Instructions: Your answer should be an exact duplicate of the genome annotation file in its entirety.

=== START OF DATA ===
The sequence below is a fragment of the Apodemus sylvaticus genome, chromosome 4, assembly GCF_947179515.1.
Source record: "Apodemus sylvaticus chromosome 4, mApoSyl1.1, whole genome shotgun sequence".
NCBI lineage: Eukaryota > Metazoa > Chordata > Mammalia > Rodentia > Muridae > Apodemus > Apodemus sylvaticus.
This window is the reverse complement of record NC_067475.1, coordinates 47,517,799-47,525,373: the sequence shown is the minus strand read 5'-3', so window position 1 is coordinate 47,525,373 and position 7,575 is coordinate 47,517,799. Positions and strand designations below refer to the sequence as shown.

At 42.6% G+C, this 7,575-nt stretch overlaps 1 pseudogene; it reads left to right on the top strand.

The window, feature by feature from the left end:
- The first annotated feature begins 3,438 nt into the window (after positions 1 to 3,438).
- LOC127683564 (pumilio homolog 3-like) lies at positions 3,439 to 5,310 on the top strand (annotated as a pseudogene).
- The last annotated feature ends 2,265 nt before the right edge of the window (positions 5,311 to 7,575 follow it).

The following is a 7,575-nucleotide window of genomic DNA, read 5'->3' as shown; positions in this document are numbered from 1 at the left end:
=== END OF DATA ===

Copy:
The sequence below is a fragment of the Apodemus sylvaticus genome, chromosome 4, assembly GCF_947179515.1.
Source record: "Apodemus sylvaticus chromosome 4, mApoSyl1.1, whole genome shotgun sequence".
NCBI lineage: Eukaryota > Metazoa > Chordata > Mammalia > Rodentia > Muridae > Apodemus > Apodemus sylvaticus.
This window is the reverse complement of record NC_067475.1, coordinates 47,517,799-47,525,373: the sequence shown is the minus strand read 5'-3', so window position 1 is coordinate 47,525,373 and position 7,575 is coordinate 47,517,799. Positions and strand designations below refer to the sequence as shown.

At 42.6% G+C, this 7,575-nt stretch overlaps 1 pseudogene; it reads left to right on the top strand.

The window, feature by feature from the left end:
- The first annotated feature begins 3,438 nt into the window (after positions 1 to 3,438).
- LOC127683564 (pumilio homolog 3-like) lies at positions 3,439 to 5,310 on the top strand (annotated as a pseudogene).
- The last annotated feature ends 2,265 nt before the right edge of the window (positions 5,311 to 7,575 follow it).

The following is a 7,575-nucleotide window of genomic DNA, read 5'->3' as shown; positions in this document are numbered from 1 at the left end: